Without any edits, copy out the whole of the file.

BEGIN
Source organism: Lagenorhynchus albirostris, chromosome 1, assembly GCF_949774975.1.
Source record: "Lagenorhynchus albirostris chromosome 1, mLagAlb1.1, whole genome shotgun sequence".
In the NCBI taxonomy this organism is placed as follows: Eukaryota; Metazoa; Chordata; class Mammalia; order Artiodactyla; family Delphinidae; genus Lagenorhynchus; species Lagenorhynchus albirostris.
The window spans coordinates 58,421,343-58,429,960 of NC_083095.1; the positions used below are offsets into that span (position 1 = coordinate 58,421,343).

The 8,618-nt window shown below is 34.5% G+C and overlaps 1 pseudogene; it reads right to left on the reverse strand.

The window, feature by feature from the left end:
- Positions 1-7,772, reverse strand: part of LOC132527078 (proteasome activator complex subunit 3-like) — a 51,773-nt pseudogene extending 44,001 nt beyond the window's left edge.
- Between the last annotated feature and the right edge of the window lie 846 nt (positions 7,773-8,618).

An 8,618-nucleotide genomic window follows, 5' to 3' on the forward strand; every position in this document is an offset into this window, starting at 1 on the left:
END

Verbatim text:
Source organism: Lagenorhynchus albirostris, chromosome 1, assembly GCF_949774975.1.
Source record: "Lagenorhynchus albirostris chromosome 1, mLagAlb1.1, whole genome shotgun sequence".
In the NCBI taxonomy this organism is placed as follows: Eukaryota; Metazoa; Chordata; class Mammalia; order Artiodactyla; family Delphinidae; genus Lagenorhynchus; species Lagenorhynchus albirostris.
The window spans coordinates 58,421,343-58,429,960 of NC_083095.1; the positions used below are offsets into that span (position 1 = coordinate 58,421,343).

The 8,618-nt window shown below is 34.5% G+C and overlaps 1 pseudogene; it reads right to left on the reverse strand.

The window, feature by feature from the left end:
- Positions 1-7,772, reverse strand: part of LOC132527078 (proteasome activator complex subunit 3-like) — a 51,773-nt pseudogene extending 44,001 nt beyond the window's left edge.
- Between the last annotated feature and the right edge of the window lie 846 nt (positions 7,773-8,618).

An 8,618-nucleotide genomic window follows, 5' to 3' on the forward strand; every position in this document is an offset into this window, starting at 1 on the left: